April 10th, 2023
Written by John Grogan
The 25th anniversary of the Good Friday agreement
Today is the 25th anniversary of April 10th 1998 when the Good Friday agreement was signed in Northern Ireland. This successfully brought decades of ‘the troubles’ involving bombings and murders to an end. President Biden will be in Belfast later in the week to mark the occasion.
Meanwhile, my earliest political memory is of an Irish Evening in Yorkshire half a century ago. When what I later learned was an IRA song was played my father grabbed my arm and we made a speedy exit. I learnt that night from his example that using violence to pursue a political cause in a democracy is always wrong.
Just before Easter I attended an event in London in honour of the late member of Parliament John Hulme. He was a founder member of the Social Democratic and Labour Party in Northern Ireland which espoused both a belief in a united Ireland and non violence. He won the Nobel peace prize for his own contribution to the peace process.
I was fortunate enough to serve on the Northern Ireland Select Committee during the period of the negotiations. I recall going into the high security Maze Prison. The wings were effectively self managed by the different paramilitary groups. On the republican side most of the prisoners appeared to be spending their time studying Gaelic history or international politics. We met the loyalist prisoners, almost all from the working class streets of East Belfast, playing 5-a-side in the gym. Many expressed an ambition to get a job with a sports club or leisure centre on their release. As I was leaving I asked the Prison Officer what crimes they had committed. He replied, ‘Everybody you have met today sir is a murderer’. Soon they would to a man be released as part of the final peace agreement and almost none returned to political violence.
At the time I was the MP for Selby in North Yorkshire which included Tadcaster. A policeman Glenn Goodman, 37, was shot on the A64 near the town on 7 June 1992 after stopping a car to make a routine check. The vehicle contained an IRA terrorist Paul Magee who was subsequently jailed for murder. The most difficult interview in my life was on Radio York in 2000 defending the Good Friday agreement after Paul Magee had been released. Glenn Goodman’s parents, who were also in the live discussion, naturally found this turn of events impossible to accept. I could only acknowledge that I could not of course bring Glen back to them. I could, however, support an agreement which if it worked would mean young men and young women from Yorkshire serving in the British army would no longer have to go and risk their lives on the streets of Northern Ireland.
Fast forward a few years to February 24th 2007 which happened to be my birthday. Ireland were playing England in the Six Nations rugby but this was no ordinary fixture. The game was being played not at the usual home of Irish rugby Landsdowne Road which was being completely rebuilt but at Croke Park which since the 1880’s had been the home of Gaelic sports. Moreover, in 1920 during the war of Irish Independence British troops had opened fire at spectators attending a match at the stadium killing fourteen people including one of the players. The speculation before the rugby match in 2007 was how would the crowd react when the national anthems were played - would there be a riot? I was watching in a pub full of Irish and English fans. Just before ‘God Save the Queen’ began the biggest Irishman in the pub went around all his mates, tapped them on the shoulder and said: ‘We will respect the anthems boys’. And they did. In that bar on that evening I realised that something magnificent had happened in the history of our islands and that peace was going to be given a chance. It helped the mood of our Irish friends that they won 43-13 but the result of the match was not really what mattered that day.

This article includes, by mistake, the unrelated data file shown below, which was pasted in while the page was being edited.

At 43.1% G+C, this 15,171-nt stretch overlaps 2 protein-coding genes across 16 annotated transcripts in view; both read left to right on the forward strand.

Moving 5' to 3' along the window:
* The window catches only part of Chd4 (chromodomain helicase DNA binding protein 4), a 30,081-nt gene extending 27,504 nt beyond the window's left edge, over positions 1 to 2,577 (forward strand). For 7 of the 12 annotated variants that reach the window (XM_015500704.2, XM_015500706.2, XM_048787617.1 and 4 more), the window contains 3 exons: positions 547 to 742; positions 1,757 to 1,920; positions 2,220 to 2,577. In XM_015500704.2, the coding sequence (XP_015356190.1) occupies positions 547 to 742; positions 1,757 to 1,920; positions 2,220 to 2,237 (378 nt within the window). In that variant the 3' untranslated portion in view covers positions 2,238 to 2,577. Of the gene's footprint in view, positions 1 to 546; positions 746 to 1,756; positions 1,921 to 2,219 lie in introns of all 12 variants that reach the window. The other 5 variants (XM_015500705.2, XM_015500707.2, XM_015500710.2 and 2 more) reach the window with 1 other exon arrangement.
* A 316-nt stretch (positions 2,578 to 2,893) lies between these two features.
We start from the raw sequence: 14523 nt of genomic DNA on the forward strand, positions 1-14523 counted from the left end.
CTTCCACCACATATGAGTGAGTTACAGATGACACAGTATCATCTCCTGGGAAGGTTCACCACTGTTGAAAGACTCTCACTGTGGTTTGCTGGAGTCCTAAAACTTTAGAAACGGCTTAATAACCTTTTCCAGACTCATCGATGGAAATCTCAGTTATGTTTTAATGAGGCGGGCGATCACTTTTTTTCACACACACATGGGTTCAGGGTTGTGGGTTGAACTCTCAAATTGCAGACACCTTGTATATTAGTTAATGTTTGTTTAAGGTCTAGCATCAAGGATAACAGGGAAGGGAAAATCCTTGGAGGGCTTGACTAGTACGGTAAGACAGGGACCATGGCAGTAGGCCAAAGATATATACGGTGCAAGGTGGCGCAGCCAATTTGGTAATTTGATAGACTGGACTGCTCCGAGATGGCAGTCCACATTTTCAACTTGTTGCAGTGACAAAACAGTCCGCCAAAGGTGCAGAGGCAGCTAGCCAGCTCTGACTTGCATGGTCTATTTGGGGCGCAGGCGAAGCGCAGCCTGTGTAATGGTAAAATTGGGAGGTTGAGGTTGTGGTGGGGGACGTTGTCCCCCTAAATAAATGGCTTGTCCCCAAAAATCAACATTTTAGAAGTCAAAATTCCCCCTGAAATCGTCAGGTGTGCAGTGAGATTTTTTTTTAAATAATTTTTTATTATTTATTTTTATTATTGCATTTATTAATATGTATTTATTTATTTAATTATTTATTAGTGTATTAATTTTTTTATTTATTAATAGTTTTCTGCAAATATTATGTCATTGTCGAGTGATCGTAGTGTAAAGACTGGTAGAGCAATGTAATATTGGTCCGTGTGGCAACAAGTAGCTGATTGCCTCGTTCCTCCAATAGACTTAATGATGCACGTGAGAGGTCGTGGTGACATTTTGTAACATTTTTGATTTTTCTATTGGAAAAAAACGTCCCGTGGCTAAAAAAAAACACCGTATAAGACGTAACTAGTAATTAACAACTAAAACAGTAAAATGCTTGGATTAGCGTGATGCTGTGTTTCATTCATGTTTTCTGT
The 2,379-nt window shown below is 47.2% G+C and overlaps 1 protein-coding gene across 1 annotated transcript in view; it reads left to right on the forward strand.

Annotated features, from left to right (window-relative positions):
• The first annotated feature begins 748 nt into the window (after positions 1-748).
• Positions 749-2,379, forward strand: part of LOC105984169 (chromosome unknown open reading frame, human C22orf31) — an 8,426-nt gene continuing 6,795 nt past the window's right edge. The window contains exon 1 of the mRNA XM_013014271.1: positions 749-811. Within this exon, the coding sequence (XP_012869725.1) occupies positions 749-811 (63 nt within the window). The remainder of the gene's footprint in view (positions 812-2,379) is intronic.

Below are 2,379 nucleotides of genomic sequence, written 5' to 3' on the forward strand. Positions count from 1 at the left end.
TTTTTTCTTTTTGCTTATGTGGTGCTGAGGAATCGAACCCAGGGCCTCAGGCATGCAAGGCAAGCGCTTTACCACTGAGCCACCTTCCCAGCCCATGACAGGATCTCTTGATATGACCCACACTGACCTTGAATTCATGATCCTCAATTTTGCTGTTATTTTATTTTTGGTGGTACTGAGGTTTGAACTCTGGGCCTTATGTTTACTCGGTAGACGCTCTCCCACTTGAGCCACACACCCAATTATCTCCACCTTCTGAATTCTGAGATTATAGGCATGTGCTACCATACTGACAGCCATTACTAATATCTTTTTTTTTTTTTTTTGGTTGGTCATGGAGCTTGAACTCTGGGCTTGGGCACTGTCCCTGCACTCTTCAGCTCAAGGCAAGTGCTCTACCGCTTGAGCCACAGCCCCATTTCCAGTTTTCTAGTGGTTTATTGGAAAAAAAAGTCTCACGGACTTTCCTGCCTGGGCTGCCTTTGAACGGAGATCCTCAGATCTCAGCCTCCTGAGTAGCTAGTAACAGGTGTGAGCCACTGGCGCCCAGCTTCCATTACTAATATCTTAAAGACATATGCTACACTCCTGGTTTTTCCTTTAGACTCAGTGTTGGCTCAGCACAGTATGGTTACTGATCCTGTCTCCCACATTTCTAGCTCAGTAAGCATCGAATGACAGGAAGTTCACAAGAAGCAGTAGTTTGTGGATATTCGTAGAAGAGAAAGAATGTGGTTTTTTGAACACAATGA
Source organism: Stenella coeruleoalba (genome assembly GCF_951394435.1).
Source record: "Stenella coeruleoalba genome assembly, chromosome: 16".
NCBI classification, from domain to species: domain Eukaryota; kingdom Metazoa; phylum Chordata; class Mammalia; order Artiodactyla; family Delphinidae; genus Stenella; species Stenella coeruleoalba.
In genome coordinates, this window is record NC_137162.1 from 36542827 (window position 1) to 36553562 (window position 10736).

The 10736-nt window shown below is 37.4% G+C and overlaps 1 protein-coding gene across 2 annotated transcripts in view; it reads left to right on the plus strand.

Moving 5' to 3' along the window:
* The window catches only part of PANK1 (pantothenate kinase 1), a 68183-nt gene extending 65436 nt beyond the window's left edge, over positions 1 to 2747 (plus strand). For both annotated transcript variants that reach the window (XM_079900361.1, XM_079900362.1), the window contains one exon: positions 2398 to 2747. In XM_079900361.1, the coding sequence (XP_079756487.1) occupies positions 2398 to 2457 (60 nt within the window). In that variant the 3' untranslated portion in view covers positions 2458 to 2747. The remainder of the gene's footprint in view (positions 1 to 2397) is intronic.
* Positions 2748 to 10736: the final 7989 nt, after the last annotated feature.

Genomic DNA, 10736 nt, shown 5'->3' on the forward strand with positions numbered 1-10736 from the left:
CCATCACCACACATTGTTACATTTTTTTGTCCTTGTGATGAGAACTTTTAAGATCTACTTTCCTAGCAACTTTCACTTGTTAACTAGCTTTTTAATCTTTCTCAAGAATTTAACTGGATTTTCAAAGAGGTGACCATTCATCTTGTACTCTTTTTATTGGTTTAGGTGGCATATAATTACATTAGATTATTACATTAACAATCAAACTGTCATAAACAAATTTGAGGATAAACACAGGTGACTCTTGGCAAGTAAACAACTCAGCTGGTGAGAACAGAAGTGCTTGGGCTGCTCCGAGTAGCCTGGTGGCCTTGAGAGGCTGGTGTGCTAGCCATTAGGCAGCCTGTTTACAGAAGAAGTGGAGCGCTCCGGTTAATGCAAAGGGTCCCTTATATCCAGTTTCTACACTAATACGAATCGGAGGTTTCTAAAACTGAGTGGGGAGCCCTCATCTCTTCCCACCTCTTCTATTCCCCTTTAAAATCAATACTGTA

John Major, Tony Blair, Mo Mowlam, Bertie Ahern, David Trimble and John Hulme will be names that will be forever associated with the Good Friday Agreement which itself has been studied as an example of successful peacemaking across the world. Now the current Prime Minister of the United Kingdom and Taioseach of the Republic of Ireland have negotiated the Windsor Protocol which preserves the integrity of the treaty for the post Brexit world. As the Prime Minister put it, in a departure from the Government’s previous position of refusing to acknowledge any benefits whatsoever of a closer trading position with the European Union.
“Northern Ireland is in the unbelievably special position - unique position in the entire world, European continent - in having privileged access, not just to the UK home market, which is enormous... but also the European Union single market.”
For me it is enough that when someone on a doorstep tells me that democratic politics never makes any difference to anybody I can point assuredly to the example of British-Irish relations and suggest that they are mistaken.
As President Biden’s favourite poet Seamus Heaney put it…
“History says don’t hope
On this side of the grave.
But then, once in a lifetime
The longed for tidal wave
Of justice can rise up
And hope and history rhyme.”